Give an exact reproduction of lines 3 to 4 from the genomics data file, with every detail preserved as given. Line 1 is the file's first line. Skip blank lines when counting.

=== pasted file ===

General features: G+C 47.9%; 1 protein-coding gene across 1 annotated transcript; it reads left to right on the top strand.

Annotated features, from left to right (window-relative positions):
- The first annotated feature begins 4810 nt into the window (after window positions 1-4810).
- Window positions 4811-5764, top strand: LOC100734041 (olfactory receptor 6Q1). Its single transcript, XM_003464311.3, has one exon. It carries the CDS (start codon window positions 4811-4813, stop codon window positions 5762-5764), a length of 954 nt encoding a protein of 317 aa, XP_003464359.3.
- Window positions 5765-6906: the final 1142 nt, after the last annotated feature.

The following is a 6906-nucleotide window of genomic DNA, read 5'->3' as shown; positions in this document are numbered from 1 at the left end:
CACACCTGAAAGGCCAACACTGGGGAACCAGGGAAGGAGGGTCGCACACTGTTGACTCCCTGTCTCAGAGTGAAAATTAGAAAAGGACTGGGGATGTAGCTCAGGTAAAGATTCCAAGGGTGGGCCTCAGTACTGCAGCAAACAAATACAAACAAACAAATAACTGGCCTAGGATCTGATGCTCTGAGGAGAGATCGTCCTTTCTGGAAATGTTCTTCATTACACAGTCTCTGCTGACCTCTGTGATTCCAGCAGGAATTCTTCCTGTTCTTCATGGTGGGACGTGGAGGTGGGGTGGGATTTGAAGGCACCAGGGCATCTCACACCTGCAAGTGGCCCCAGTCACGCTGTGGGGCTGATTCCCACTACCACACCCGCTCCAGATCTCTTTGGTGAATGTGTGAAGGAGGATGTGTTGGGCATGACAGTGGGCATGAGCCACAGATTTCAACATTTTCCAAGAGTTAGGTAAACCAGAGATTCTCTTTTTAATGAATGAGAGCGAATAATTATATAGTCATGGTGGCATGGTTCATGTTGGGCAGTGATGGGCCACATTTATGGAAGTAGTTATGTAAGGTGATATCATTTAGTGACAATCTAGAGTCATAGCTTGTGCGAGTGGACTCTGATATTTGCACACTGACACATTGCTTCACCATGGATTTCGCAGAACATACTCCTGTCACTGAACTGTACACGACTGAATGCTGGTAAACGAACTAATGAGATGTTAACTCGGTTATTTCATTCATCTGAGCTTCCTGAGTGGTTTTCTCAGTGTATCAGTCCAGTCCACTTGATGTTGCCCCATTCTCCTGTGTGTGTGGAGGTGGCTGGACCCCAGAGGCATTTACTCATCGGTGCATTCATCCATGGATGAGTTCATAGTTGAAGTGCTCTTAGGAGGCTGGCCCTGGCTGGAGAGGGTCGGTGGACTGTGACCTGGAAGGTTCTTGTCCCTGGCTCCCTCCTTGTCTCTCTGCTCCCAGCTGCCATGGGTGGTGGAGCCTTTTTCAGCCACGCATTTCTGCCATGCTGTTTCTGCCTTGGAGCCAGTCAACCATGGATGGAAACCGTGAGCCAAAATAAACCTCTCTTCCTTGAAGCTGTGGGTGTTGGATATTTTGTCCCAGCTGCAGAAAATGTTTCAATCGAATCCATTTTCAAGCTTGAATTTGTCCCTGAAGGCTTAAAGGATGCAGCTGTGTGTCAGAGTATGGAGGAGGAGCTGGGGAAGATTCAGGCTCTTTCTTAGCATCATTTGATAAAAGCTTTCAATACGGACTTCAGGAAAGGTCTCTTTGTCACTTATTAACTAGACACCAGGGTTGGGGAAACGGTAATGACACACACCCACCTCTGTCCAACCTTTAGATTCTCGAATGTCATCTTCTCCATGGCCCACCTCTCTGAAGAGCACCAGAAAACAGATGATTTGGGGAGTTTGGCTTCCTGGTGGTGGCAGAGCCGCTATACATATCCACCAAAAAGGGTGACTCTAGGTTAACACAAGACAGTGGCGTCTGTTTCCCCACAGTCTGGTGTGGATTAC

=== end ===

- The first annotated feature begins 4810 nt into the window (after window positions 1-4810).
- Window positions 4811-5764, top strand: LOC100734041 (olfactory receptor 6Q1). Its single transcript, XM_003464311.3, has one exon. It carries the CDS (start codon window positions 4811-4813, stop codon window positions 5762-5764), a length of 954 nt encoding a protein of 317 aa, XP_003464359.3.